Some of the Reformed hold that Calvin actually held this view, and not the Spiritual feeding idea more commonly attributed to him; or that the two views are really the same.

Summary of views Edit

Because Jesus Christ is a person, theologies regarding the Eucharist involve consideration of the way in which the communicant's personal relationship with God is fed through this mystical meal. However, debates over Eucharistic theology in the West have centered not on the personal aspects of Christ's presence but on the metaphysical. The opposing views are summarized below.

details Real Presence
  • Transubstantiation – the substance (fundamental reality) of the bread and wine is transformed in a way beyond human comprehension into that of the Body, Blood, Soul, and Divinity of Christ, but the accidents (physical traits, including chemical properties) of the bread and wine remain; this view is held by the Roman Catholic Church and many Anglicans, especially in Anglo-Catholic circles.
  • "In, with and under the forms" - the body and blood of Jesus Christ are substantially present in, with and under the substance of the bread and wine, which remain. This is the view held by most Lutherans, and some Anglicans. Some refer to this view as consubstantiation, but many Lutherans reject this term.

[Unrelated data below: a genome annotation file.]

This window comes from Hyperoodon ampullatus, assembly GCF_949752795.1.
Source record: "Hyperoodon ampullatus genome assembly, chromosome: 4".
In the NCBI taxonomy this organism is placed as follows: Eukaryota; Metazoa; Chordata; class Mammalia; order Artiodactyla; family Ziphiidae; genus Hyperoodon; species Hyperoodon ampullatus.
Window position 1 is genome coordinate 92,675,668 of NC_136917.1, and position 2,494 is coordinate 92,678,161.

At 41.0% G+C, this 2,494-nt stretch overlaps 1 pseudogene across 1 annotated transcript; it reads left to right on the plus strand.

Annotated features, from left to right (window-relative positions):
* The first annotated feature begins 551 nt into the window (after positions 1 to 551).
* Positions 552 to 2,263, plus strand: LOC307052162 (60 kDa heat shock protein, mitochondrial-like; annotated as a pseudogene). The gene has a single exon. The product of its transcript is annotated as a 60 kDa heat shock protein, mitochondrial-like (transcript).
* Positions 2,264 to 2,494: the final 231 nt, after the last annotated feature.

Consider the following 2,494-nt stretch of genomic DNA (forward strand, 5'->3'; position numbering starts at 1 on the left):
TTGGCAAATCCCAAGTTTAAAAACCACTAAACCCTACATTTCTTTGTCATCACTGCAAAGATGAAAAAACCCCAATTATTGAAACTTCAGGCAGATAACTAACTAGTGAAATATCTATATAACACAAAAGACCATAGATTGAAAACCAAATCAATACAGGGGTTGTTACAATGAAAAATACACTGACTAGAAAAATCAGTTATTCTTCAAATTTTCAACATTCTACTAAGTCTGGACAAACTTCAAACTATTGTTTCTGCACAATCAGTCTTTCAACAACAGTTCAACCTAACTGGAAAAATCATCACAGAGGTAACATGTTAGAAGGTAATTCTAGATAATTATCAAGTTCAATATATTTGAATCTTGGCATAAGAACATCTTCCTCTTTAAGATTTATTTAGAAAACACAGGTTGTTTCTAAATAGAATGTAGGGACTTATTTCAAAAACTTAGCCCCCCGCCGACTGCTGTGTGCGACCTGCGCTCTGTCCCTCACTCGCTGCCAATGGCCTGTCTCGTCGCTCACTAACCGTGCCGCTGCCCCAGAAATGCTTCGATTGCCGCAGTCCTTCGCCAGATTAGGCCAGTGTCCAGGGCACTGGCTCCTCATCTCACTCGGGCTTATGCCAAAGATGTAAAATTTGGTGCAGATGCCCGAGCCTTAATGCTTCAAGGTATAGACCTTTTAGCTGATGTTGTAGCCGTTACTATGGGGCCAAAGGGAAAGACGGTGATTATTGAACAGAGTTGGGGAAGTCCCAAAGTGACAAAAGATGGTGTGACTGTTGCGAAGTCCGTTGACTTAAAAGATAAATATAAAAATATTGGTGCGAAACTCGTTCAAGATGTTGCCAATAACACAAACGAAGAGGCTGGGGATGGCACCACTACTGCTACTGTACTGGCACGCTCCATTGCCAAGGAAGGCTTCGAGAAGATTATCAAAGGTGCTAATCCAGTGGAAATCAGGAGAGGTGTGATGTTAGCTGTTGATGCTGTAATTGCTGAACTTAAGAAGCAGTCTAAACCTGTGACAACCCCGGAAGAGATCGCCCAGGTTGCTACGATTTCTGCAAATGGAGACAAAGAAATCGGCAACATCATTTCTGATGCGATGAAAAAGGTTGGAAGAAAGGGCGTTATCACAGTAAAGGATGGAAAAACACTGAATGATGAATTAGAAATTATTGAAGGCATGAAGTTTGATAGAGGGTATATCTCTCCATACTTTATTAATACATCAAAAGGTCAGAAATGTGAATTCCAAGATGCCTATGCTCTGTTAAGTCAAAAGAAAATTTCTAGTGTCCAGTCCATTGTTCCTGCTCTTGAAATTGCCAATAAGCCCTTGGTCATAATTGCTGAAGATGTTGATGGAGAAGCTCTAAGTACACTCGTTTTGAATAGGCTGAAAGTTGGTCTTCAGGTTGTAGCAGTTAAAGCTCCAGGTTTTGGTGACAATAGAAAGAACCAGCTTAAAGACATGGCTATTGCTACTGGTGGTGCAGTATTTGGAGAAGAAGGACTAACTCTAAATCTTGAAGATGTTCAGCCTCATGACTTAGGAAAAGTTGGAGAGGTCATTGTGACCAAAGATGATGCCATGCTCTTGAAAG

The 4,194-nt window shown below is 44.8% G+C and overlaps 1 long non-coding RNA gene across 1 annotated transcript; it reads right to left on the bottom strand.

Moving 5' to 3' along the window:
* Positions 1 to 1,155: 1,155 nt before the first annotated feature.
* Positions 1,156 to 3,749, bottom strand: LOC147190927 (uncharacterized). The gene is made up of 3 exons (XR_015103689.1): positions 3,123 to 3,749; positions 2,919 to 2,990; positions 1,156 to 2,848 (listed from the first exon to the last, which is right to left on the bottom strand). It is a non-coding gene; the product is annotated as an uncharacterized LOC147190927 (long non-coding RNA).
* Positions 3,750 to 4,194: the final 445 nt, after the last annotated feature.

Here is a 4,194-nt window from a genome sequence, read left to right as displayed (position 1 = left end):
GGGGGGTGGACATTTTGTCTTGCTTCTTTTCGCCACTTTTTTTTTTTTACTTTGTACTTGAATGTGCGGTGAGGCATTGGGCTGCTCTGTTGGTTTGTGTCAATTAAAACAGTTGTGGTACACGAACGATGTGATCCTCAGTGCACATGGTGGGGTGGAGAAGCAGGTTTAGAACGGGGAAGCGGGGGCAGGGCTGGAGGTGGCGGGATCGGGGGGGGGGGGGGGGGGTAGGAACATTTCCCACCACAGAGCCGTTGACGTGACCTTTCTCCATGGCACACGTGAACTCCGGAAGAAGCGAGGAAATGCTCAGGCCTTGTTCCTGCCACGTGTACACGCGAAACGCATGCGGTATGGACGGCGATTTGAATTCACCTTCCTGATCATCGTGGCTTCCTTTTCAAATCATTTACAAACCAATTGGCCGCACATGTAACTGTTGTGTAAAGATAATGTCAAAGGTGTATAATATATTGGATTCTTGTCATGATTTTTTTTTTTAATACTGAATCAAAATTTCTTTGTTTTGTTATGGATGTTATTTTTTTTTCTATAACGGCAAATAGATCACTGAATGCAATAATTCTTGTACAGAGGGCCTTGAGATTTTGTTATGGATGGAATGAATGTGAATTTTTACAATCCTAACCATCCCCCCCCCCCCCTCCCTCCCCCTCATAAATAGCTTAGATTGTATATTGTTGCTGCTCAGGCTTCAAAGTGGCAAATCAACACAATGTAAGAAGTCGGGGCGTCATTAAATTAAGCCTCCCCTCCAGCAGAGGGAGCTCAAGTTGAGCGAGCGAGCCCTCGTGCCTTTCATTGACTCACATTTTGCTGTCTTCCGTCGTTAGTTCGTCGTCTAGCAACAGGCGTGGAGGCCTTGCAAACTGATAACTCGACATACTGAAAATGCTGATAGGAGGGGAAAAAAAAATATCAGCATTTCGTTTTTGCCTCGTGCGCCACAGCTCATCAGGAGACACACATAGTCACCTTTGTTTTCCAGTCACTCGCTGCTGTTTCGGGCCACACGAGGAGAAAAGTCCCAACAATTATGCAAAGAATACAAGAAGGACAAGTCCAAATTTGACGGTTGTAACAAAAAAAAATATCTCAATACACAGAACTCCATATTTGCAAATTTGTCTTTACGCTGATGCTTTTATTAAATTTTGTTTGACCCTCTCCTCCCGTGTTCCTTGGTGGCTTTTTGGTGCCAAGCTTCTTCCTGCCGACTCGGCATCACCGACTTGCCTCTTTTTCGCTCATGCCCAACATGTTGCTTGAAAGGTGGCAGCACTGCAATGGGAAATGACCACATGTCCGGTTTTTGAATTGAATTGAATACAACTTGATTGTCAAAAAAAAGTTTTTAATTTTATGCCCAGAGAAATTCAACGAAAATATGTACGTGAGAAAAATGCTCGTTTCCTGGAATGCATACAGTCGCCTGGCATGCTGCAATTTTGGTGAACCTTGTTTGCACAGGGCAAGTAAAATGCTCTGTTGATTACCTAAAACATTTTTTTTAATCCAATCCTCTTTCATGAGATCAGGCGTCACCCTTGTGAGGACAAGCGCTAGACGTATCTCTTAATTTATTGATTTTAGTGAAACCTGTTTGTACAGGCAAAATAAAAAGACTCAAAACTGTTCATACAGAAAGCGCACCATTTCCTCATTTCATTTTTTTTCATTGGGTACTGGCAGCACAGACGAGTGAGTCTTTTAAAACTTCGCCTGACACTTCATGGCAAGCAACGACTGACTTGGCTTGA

• Objective reality, but pious silence about technicalities - the view of all the ancient Churches of the East, including the Eastern Orthodox, the Oriental Orthodox, and the Assyrian Church of the East as well as perhaps most Anglicans. These, while agreeing with the Roman Catholic belief that the sacrament is not merely bread and wine but truly the body and blood of Christ, do not usually employ the "substance" and "accidents" terminology, preferring not to scrutinize the technicalities of the transformation.
  • Real Spiritual presence also called "pneumatic presence" - not only the spirit, but also the true body and blood of Jesus Christ (hence "real") are received by the sovereign, mysterious, and miraculous power of the Holy Spirit (hence "spiritual"), but only by those partakers who have faith. This view approaches the "pious silence" view in its unwillingness to specify how the Holy Spirit makes Christ present, but positively excludes not just symbolism but also trans- and con-substantiation. It is also known as the "mystical presence" view, and is held by most Reformed Christians, such as Presbyterians, as well as some Methodists and some Anglicans, particularly Low Church Reformed Anglicans. See Westminster Confession of Faith, ch. 19. This understanding is often called "receptionism." Some argue that this view can be seen as being suggested—though not by any means clearly—by the "invocation" of the Anglican Rite as found in the American Book of Common Prayer, 1928 and earlier and in Rite I of the American BCP of 1979 as well as in other Anglican formularies: